The ABS has just released the employment report for May which showed a decrease on total jobs of 4,800 during the month. The break up of full time part time was and increase of 22,200 while part-time fell 27,000 in May.
This is a big miss from the market expectation of a rise of 10,000 and well outside the 5,000-25,000 range that the Bloomberg survey of 27 economics estimated. But the unemployment rate remained steady at 5.8% with the participation rate falling 0.1% to 64.6%.
The Aussie dollar initially fell 35 points against the US dollar but has recovered as the market digested the numbers beyond the headline figures. Here’s what you should know:
Hours worked in the economy were up
The ABS reported that even though employment fell that “monthly seasonally adjusted aggregate hours worked series increased in May 2014, up 26.5 million hours (1.7%) to 1,604.5 million hours.”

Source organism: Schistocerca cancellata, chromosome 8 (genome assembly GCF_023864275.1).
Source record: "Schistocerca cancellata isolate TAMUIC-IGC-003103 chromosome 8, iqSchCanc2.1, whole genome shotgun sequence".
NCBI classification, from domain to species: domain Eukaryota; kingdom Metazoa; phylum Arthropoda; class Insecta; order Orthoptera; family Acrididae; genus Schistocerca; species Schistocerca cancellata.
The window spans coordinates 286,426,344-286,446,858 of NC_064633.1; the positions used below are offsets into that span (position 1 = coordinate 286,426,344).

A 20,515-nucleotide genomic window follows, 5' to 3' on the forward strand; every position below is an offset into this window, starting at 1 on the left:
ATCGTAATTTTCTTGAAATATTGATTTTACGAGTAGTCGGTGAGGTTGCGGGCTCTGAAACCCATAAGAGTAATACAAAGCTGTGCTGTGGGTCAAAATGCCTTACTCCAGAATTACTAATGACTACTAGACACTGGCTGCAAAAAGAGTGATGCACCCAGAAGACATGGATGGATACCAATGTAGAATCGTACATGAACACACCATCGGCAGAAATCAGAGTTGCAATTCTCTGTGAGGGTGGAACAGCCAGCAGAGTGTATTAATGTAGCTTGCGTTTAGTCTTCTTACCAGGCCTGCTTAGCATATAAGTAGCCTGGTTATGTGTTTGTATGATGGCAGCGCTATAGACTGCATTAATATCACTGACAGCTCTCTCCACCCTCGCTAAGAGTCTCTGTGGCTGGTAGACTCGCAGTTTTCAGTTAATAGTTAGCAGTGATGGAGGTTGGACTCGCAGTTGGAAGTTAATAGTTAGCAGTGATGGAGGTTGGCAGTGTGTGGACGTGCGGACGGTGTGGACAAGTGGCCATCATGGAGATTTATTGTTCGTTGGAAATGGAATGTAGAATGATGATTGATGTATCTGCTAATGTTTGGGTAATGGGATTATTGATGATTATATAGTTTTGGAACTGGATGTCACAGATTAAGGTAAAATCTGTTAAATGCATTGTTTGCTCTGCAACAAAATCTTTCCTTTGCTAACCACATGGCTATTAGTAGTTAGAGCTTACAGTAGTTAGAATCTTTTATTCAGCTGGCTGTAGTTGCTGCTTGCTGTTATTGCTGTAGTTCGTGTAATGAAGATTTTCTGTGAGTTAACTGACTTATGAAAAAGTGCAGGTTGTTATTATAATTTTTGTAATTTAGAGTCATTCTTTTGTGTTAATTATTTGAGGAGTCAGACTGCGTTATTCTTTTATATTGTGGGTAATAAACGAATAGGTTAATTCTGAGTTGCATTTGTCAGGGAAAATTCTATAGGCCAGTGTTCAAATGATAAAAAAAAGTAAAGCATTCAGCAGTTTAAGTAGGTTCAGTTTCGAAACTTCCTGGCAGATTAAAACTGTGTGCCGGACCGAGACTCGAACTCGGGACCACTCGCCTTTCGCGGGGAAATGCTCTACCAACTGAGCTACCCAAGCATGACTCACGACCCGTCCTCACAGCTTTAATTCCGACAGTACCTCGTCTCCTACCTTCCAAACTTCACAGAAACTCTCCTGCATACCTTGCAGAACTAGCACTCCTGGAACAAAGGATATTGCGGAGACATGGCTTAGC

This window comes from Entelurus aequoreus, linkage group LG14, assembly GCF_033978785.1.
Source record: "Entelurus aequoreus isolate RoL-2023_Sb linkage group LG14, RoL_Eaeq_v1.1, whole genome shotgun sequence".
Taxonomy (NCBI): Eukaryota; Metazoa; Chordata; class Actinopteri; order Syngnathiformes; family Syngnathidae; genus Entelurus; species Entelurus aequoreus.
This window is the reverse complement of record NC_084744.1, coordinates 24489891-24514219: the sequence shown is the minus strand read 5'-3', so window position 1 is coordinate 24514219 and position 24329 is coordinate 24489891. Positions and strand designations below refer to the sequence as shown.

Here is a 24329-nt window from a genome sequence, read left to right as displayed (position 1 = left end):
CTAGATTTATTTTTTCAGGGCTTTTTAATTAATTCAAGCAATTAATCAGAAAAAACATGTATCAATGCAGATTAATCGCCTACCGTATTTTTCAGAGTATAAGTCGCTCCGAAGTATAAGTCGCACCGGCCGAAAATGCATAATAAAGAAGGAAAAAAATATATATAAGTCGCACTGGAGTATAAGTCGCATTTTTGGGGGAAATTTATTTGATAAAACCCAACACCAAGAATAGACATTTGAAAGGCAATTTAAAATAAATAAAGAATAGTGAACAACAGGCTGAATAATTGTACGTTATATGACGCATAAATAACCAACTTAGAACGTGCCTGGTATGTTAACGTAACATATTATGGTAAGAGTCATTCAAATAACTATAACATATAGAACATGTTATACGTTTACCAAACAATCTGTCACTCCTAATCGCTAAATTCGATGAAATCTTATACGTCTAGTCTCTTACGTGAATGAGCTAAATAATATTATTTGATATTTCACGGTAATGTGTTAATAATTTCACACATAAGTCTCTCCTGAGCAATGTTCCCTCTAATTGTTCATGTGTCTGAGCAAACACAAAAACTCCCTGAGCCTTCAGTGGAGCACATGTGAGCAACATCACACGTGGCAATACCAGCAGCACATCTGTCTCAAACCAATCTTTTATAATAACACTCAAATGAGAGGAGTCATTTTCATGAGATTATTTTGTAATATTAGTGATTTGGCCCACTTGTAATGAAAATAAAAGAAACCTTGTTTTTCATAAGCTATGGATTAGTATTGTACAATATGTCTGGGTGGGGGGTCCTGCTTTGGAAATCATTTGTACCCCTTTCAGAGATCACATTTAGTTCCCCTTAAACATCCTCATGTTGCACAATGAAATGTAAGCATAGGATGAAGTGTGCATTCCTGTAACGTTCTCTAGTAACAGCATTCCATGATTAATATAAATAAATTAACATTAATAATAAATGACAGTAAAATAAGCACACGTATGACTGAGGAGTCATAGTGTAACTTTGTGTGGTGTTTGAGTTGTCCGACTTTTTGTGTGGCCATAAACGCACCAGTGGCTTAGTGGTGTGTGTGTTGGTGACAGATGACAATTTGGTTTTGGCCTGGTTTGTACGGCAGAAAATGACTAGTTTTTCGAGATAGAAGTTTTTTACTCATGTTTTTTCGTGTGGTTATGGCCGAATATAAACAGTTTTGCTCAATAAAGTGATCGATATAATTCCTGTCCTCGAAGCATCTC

This implies that a large part of the change in the part-time/full-time nexus was all about a transition over the ABS 35-hour demarcation between full and part time employment for this series.
The total number of employed Australians is only 4,800 off the all-time high
Context is everything and while people like to focus on a falling worker-to-population ratio, it’s better to focus on total Australians employed.
To this end April was the all-time high so this is a slight pull back from that but still above every other month in this series except April 2014.
But there are also a lot of Australians looking for work
The ABS said underemployment was 7.6% last month – that’s people who would like to work more hours – and total people looking for work (full and part time) sits at 717,000. This is below February’s 741,000 but shows that many Australians are still looking for work.
All up this is a slightly disappointing release but one needs to be viewed in context of the economic uncertainty around the budget that was building in April and became reality in May. So this is an indication that employment growth might be stalling a little and is an additional headwind for an economy likely to be buffeted by the crash in consumer confidence.
But it is too soon to tell either way and there are still more Australians employed than almost any time in history.
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